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If the average (arithmetic mean) of n consecutive odd integers is 10,
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09 Dec 2010, 15:43
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If the average (arithmetic mean) of n consecutive odd integers is 10, what is the least of the integers? (1) The range of the n integers is 14 (2) The greatest of the n integers is 17"
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Re: If the average (arithmetic mean) of n consecutive odd integers is 10,
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09 Dec 2010, 15:59
tonebeeze wrote: Hello All,
I got this problem correct. I just would like to see a technical explanation of how to arrive at both occasions of sufficiency.
Thanks!
"If the average (arithmetic mean) of n consecutive odd integers is 10, what is the least of the integers?
(1) The range of the n integers is 14
(2) The greatest of the n integers is 17" Odd consecutive integers is an evenly spaced set. For any evenly spaced set the mean equals to the average of the first and the last terms, so in our case \(mean=10=\frac{x_1+x_{n}}{2}\) > \(x_1+x_{n}=20\). Question: \(x_1=?\) (1) The range of the n integers is 14 > the range of a set is the difference between the largest and smallest elements of a set, so \(x_{n}x_1=14\) > solving for \(x_1\) > \(x_1=3\). Sufficient. (2) The greatest of the n integers is 17 > \(x_n=17\) > \(x_1+17=20\) > \(x_1=3\). Sufficient. Answer: D.
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Re: If the average (arithmetic mean) of n consecutive odd integers is 10,
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12 Dec 2010, 05:24
tonebeeze wrote: Hello All,
I got this problem correct. I just would like to see a technical explanation of how to arrive at both occasions of sufficiency.
Thanks!
"If the average (arithmetic mean) of n consecutive odd integers is 10, what is the least of the integers?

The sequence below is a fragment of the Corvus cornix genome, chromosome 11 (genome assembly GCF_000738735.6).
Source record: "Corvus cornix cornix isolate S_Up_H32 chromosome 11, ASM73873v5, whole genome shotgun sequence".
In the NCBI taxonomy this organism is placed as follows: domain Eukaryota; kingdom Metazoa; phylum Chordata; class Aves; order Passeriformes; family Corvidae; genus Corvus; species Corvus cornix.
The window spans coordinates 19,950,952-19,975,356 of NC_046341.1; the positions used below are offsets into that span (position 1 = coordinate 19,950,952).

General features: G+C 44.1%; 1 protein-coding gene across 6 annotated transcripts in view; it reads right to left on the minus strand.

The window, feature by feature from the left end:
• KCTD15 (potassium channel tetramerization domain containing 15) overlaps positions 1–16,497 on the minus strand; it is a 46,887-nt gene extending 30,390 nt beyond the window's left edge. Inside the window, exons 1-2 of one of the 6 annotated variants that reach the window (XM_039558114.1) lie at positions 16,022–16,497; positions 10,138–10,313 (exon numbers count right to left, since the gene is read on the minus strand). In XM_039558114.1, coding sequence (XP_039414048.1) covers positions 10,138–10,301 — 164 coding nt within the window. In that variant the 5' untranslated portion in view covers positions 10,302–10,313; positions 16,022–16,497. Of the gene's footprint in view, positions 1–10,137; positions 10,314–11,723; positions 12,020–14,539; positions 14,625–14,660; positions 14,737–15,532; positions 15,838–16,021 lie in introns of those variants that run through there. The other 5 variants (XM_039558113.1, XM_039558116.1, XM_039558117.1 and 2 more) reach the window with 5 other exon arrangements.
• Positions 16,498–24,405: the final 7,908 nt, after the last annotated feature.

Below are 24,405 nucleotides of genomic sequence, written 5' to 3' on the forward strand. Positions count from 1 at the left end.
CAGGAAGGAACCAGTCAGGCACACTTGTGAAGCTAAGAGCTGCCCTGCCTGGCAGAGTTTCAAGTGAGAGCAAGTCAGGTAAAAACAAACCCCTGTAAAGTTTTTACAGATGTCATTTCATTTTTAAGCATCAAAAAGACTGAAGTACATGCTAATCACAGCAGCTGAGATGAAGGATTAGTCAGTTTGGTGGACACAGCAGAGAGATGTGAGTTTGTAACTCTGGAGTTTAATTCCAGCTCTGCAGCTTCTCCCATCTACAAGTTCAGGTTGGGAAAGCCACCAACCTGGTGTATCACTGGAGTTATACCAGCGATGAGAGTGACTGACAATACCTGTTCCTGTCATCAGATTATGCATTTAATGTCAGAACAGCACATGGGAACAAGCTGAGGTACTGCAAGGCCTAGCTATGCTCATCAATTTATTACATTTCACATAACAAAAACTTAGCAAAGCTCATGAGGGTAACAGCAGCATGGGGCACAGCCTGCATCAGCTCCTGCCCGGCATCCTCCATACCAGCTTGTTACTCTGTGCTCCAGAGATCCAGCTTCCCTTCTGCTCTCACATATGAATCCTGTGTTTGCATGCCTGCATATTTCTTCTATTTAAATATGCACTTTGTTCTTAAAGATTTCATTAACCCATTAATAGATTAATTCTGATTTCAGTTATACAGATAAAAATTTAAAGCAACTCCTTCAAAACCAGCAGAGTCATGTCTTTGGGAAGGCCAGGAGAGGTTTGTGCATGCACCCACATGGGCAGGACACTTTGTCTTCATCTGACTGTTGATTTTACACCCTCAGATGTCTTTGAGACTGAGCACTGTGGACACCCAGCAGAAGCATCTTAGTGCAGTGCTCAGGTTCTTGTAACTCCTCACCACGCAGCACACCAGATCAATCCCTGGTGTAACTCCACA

(1) The range of the n integers is 14
(2) The greatest of the n integers is 17" If mean of consecutive odd integers is 10, the sequence of numbers will be something like this: 9, 11 or 7, 9, 11, 13 or 5, 7, 9, 11, 13, 15 or 3, 5, 7, 9, 11, 13, 15, 17 or 1, 3, 5, 7, 9, 11, 13, 15, 17, 19 etc Every time you add a number to the left, you need to add one to the right to keep the mean 10. The smallest sequence will have 2 numbers 9 and 11, the largest will have infinite numbers. Stmnt 1: Only one possible sequence: 3, 5, 7, 9, 11, 13, 15, 17 will have range 14. Least of the integers is 3. Sufficient. Stmnt 2: Only one possible sequence:3, 5, 7, 9, 11, 13, 15, 17 Least of the integers is 3. Sufficient. Answer (D). Note: You don't actually have to do all this. All such sequences will have distinct number of elements, greatest number, smallest number and range. So each statement alone will be sufficient.
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Re: If the average (arithmetic mean) of n consecutive odd integers is 10,
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06 Apr 2011, 08:28
(1) so (a + a + 14)/2 = 10 => 2a = 20  14 = 6 => a =3 (2) (a+17)/2 = 10 => a = 3 Answer  D (a+17)
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Re: If the average (arithmetic mean) of n consecutive odd integers is 10,
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14 Apr 2012, 11:11
Awesome explanation Bunuel!
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Re: If the average (arithmetic mean) of n consecutive odd integers is 10,
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08 Jul 2013, 00:54
Bumping for review and further discussion*. Get a kudos point for an alternative solution! *New project from GMAT Club!!! Check HERE
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Re: If the average (arithmetic mean) of n consecutive odd integers is 10,
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09 Jul 2013, 07:30
Let a be the first term. every term in this sequence can be expressed as a+ (i1) where i ranges from 1 to n. Thus sum of these terms is a*n +1+2+3+..+n1= an +n(n1)/2 = 10 n.
(1) We are given that a+n1 a =14. We have two eqns for the unkowns (a and n ) and thus (1) is sufficient. No need to actually solve for and and n.
(2) is also sufficient since it is given a+(n1) =17.
Answer is (D)



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Re: If the average (arithmetic mean) of n consecutive odd integers is 10,
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23 Oct 2016, 03:48
Bunuel wrote: tonebeeze wrote: Hello All,
I got this problem correct. I just would like to see a technical explanation of how to arrive at both occasions of sufficiency.
Thanks!
"If the average (arithmetic mean) of n consecutive odd integers is 10, what is the least of the integers?
(1) The range of the n integers is 14